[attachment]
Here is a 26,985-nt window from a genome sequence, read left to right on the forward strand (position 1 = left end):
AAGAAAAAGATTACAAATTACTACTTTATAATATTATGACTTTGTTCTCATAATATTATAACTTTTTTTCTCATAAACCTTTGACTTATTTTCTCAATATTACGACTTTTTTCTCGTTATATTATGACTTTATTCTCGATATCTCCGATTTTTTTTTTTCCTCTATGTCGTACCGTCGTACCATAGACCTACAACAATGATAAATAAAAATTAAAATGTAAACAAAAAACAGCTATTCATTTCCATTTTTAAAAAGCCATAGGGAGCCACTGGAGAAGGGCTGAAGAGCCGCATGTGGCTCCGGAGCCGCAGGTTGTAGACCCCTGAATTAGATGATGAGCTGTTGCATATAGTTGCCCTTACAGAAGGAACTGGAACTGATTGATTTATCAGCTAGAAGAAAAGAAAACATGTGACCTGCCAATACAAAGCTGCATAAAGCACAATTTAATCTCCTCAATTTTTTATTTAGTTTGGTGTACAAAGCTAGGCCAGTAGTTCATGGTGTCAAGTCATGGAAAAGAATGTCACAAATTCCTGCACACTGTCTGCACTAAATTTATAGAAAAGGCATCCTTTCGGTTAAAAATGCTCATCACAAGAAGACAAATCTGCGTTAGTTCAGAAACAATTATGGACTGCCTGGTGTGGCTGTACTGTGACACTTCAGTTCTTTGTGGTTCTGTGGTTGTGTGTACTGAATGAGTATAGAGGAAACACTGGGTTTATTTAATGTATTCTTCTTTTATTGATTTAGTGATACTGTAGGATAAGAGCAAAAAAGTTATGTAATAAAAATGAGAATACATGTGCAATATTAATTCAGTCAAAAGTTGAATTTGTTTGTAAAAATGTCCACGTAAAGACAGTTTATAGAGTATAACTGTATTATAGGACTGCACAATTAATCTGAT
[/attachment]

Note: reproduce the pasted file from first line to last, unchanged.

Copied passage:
Here is a 26,985-nt window from a genome sequence, read left to right on the forward strand (position 1 = left end):
AAGAAAAAGATTACAAATTACTACTTTATAATATTATGACTTTGTTCTCATAATATTATAACTTTTTTTCTCATAAACCTTTGACTTATTTTCTCAATATTACGACTTTTTTCTCGTTATATTATGACTTTATTCTCGATATCTCCGATTTTTTTTTTTCCTCTATGTCGTACCGTCGTACCATAGACCTACAACAATGATAAATAAAAATTAAAATGTAAACAAAAAACAGCTATTCATTTCCATTTTTAAAAAGCCATAGGGAGCCACTGGAGAAGGGCTGAAGAGCCGCATGTGGCTCCGGAGCCGCAGGTTGTAGACCCCTGAATTAGATGATGAGCTGTTGCATATAGTTGCCCTTACAGAAGGAACTGGAACTGATTGATTTATCAGCTAGAAGAAAAGAAAACATGTGACCTGCCAATACAAAGCTGCATAAAGCACAATTTAATCTCCTCAATTTTTTATTTAGTTTGGTGTACAAAGCTAGGCCAGTAGTTCATGGTGTCAAGTCATGGAAAAGAATGTCACAAATTCCTGCACACTGTCTGCACTAAATTTATAGAAAAGGCATCCTTTCGGTTAAAAATGCTCATCACAAGAAGACAAATCTGCGTTAGTTCAGAAACAATTATGGACTGCCTGGTGTGGCTGTACTGTGACACTTCAGTTCTTTGTGGTTCTGTGGTTGTGTGTACTGAATGAGTATAGAGGAAACACTGGGTTTATTTAATGTATTCTTCTTTTATTGATTTAGTGATACTGTAGGATAAGAGCAAAAAAGTTATGTAATAAAAATGAGAATACATGTGCAATATTAATTCAGTCAAAAGTTGAATTTGTTTGTAAAAATGTCCACGTAAAGACAGTTTATAGAGTATAACTGTATTATAGGACTGCACAATTAATCTGAT